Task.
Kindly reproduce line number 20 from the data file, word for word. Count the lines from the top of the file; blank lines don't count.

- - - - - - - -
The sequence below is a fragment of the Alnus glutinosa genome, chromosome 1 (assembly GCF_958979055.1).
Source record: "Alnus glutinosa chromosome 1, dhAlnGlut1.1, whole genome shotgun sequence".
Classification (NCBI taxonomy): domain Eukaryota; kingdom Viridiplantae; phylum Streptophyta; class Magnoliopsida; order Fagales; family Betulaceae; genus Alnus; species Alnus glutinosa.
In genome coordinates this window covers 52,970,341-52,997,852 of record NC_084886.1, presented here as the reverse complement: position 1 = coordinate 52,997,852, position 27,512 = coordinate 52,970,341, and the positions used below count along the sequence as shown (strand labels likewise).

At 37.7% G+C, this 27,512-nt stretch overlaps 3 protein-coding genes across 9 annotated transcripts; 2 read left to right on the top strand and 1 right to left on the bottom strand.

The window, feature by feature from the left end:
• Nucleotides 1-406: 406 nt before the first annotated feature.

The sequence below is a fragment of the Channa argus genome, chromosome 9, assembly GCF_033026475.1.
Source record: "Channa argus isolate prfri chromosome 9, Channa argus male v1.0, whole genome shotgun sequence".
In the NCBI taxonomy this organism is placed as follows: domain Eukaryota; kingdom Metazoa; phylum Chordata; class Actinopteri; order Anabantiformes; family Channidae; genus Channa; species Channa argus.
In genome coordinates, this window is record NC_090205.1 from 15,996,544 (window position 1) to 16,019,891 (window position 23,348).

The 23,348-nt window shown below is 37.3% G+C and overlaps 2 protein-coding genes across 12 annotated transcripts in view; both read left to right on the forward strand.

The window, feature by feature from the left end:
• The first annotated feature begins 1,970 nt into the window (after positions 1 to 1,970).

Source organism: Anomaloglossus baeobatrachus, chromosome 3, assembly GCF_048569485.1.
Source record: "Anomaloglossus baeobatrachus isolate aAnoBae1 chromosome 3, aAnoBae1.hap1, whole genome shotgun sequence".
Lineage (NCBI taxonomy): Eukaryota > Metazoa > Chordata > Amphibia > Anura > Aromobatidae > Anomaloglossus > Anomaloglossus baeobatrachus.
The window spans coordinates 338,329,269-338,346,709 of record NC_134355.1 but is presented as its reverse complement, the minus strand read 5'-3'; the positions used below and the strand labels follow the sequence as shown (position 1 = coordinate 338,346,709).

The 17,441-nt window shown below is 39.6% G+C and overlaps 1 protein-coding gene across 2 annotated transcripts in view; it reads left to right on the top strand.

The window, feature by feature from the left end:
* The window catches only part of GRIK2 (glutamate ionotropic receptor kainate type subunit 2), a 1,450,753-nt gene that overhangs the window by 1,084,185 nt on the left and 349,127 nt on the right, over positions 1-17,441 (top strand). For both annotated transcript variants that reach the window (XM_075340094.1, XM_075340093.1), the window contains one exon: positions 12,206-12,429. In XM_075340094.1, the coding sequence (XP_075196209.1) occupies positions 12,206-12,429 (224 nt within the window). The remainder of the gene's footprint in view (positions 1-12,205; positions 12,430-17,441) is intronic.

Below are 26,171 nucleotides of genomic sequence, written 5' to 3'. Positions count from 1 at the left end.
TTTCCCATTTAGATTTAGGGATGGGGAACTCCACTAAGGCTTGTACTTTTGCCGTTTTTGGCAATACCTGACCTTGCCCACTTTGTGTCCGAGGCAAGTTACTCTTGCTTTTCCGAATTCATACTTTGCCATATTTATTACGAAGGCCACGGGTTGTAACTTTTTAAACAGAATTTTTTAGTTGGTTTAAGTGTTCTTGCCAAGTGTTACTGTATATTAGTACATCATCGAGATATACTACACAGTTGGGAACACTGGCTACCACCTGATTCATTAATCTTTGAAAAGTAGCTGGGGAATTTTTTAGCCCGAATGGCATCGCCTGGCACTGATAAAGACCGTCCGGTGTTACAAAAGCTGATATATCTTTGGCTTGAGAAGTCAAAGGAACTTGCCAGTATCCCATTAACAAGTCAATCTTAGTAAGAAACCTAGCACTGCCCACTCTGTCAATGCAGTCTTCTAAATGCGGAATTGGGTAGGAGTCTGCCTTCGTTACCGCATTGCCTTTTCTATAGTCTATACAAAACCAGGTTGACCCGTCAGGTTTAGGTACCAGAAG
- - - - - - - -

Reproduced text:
The window, feature by feature from the left end: